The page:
Three Tips To Be The Kind Of Leader People Choose To Follow
Humor me for a second. Think back to leaders you worked for in the past. Which one stands out the most? Were they a good leader, or a bad one? Someone who inspired you, or who left you feeling indifferent or disengaged, or even drove you to quit?
A 2015 Gallup study of over 7,000 American adults found that one in two people reported leaving a job during their professional career “to get away from their manager and improve their overall life.” In Canada, a recent survey conducted by an independent research firm found that two out of five Canadians quit their jobs because of a bad boss. Whichever way you cut it, people are still leaving jobs because of bad bosses.
How do you become the kind of leader who makes people choose to stay and follow? I asked clients to describe qualities of a good leader: “They listen, making you feel heard and valuable, like you're contributing.” “It’s the way they communicate and ask questions.” “They build your confidence, help you recognize your strengths and encourage you to maximize them.” In essence, it is the leader who fulfills their promise — the Leadership Promise — to empower and support their followers to fulfill their potential.
It’s all about trust.
Good leaders understand that trust is the foundation of high performance, and at the core of their leadership role lies the responsibility to build trust — with and within their team. They understand three fundamental trust-building principles and apply them to every interaction.
1. Recognize that people are different, not difficult.
Advances in imaging technology (paywall) have uncovered how complex our brains are. Try 100 trillion constantly changing connections’ worth of differences in the way we store and encode information, experiences and learning. We’re talking no two brains see things the same way. Yet even though we know we’re all different at an intellectual level, most of us are still guilty of making the unconscious assumption the person we’re talking to sees things the same way we do. When we get an unexpected response, we use the mental models we created to interpret their behavior or attitude and decide they’re just difficult, argumentative or challenging.
Good leaders have an awareness that when someone irritates them, when there’s friction or tension, they’re probably hitting up against a different perspective. They are mindful of their reaction, and rather than dig their heels in, they pause and take a sidestep to see how things might look different from that angle.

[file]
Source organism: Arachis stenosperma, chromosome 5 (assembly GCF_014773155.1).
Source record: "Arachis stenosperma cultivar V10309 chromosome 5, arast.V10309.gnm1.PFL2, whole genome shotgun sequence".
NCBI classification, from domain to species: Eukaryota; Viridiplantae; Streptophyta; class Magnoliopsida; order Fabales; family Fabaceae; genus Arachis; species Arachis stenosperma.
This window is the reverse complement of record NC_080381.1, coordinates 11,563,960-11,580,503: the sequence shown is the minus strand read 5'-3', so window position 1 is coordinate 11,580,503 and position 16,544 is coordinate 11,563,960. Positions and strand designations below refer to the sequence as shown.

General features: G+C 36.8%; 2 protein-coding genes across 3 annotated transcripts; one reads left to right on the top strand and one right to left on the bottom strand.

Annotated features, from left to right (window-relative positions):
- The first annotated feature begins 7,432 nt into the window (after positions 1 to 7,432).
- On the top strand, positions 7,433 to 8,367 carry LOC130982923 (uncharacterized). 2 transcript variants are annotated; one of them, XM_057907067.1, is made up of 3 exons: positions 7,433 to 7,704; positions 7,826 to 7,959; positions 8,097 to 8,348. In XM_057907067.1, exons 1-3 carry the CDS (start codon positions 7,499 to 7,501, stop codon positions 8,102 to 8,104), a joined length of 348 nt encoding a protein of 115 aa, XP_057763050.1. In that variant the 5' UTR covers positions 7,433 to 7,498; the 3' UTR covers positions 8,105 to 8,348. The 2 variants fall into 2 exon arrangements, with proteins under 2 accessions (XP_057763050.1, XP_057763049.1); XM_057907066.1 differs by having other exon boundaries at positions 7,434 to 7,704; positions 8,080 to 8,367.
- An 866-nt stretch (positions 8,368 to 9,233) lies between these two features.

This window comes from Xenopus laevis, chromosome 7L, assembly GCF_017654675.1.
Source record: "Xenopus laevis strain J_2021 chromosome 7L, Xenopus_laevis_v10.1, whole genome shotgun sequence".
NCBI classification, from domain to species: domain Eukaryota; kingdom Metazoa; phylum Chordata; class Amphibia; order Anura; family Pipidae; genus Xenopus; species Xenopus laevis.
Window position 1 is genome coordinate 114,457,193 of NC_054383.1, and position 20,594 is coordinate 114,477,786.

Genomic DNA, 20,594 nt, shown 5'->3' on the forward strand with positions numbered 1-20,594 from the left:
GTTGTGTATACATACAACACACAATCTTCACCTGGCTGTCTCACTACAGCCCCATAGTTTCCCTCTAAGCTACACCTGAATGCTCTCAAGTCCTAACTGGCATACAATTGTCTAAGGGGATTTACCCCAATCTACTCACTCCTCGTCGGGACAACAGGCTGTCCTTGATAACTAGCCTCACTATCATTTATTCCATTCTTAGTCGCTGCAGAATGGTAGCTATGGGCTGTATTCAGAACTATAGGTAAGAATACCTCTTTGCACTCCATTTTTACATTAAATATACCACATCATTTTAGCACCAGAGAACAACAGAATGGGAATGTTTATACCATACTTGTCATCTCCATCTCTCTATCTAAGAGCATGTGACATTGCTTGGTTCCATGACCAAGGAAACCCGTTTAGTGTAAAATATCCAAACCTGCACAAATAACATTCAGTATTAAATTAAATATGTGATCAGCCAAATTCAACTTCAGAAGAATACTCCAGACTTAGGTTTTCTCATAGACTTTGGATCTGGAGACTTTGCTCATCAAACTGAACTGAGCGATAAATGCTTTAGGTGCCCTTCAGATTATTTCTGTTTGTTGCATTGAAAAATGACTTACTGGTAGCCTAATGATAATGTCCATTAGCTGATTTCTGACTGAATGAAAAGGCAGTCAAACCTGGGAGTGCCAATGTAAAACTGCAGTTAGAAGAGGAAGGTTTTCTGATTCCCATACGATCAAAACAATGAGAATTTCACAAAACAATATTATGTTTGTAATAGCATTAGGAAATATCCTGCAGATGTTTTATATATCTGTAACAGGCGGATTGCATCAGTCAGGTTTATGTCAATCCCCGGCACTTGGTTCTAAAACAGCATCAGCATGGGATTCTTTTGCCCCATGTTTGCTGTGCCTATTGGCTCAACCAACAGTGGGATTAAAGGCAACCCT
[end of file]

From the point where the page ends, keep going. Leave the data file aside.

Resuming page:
Tip 1: Next time you are interacting with someone who can be “difficult,” pay attention to the moment your reaction is triggered — the moment when you feel irritation or frustration. Pause before speaking, and get curious about their perspective. Ask a question, and then listen and see what comes up. You might be surprised by what you find out.
2. Listen to understand, not respond.
Listening is one of the hardest things for us to do as human beings. Like a puppy on a stroll, our mind likes to wander, sniffing everything it comes across. Triggered by the stimuli, our nervous system gets busy processing, reconfiguring and reconnecting the trillions of connections. Because of these distractions, we miss out on good portions of what the other person is saying. Oblivious to this, we then interrupt them to share an insight, solution or thought that just popped up. Sound familiar?
Listening is an intentional act. It requires attention to notice when we start drifting and bring ourselves back to the task at hand. The good news? Although practice won’t make it perfect, it will make it easier. So will preparing.
Tip 2: Before your next meeting, give yourself a few minutes to think about what you will be listening for, and decide what you want to get out of the conversation. Ask yourself why it’s important. This process will help create space to clear your mind of the clutter that collects throughout a busy day and enable you to focus your attention on listening.
3. Bring curiosity.
Despite the fact that seeking new information and searching for new possibilities is a basic human impulse, for many of us, the fear of being perceived as incompetent or indecisive can get in the way of asking questions. Yet asking questions can shift everything — for the better.
Take, for instance, a situation I experienced with a leader I worked for. It was time for my performance review, and I’d fallen short on delivering a couple of targets. Once settled, my boss started asking me questions. Genuine questions, such as "Tell me about this project — what are you proud of?" I felt my energy shift as I started to share a few wins we’d had. He then said, "Help me understand where we fell short — what were some of the challenges?’ Note the "we," not "you." I heard it and felt reassured that he recognized this project involved others and I didn’t have complete control. After I related some of the problems we hadn’t predicted and how they impacted our results, he asked, "What could we have done differently?" There was the "we" again.
After discussing the issues that had been flagged, we brainstormed different strategies to tackle them. By the time I left my performance review, I was inspired to get going on these challenges. His curiosity made me feel good about the things that had gone well in the project and left me motivated me to tackle the challenges.
Bringing curiosity not only gets people to think more deeply and creatively (registration required); it helps build resiliency to bounce back from unexpected setbacks and handle external pressures. Plus, it gains respect and develops trust.
Tip 3: Take a page out of former BBC director-general Greg Dyke’s book and ask your followers this powerful question: “What is one thing I should do to make things better for you?” Then listen carefully.
Pick your tip, and try it out. Then watch how relationships unfold.